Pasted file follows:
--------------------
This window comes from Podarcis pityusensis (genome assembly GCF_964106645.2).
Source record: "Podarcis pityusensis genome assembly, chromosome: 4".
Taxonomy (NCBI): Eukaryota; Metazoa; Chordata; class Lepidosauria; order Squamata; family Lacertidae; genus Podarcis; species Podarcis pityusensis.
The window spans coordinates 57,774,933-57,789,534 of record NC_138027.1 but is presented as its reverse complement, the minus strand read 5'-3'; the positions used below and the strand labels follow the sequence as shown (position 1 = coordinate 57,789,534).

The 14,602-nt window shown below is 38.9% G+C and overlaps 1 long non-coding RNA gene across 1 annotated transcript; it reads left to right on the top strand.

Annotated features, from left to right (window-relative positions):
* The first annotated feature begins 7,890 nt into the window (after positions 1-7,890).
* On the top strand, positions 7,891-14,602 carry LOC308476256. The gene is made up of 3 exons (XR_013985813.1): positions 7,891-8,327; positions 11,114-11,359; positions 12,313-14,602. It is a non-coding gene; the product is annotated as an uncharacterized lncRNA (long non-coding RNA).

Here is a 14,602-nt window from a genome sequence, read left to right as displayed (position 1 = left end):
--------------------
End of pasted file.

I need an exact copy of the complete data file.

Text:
This window comes from Podarcis pityusensis (genome assembly GCF_964106645.2).
Source record: "Podarcis pityusensis genome assembly, chromosome: 4".
Taxonomy (NCBI): Eukaryota; Metazoa; Chordata; class Lepidosauria; order Squamata; family Lacertidae; genus Podarcis; species Podarcis pityusensis.
The window spans coordinates 57,774,933-57,789,534 of record NC_138027.1 but is presented as its reverse complement, the minus strand read 5'-3'; the positions used below and the strand labels follow the sequence as shown (position 1 = coordinate 57,789,534).

The 14,602-nt window shown below is 38.9% G+C and overlaps 1 long non-coding RNA gene across 1 annotated transcript; it reads left to right on the top strand.

Annotated features, from left to right (window-relative positions):
* The first annotated feature begins 7,890 nt into the window (after positions 1-7,890).
* On the top strand, positions 7,891-14,602 carry LOC308476256. The gene is made up of 3 exons (XR_013985813.1): positions 7,891-8,327; positions 11,114-11,359; positions 12,313-14,602. It is a non-coding gene; the product is annotated as an uncharacterized lncRNA (long non-coding RNA).

Here is a 14,602-nt window from a genome sequence, read left to right as displayed (position 1 = left end):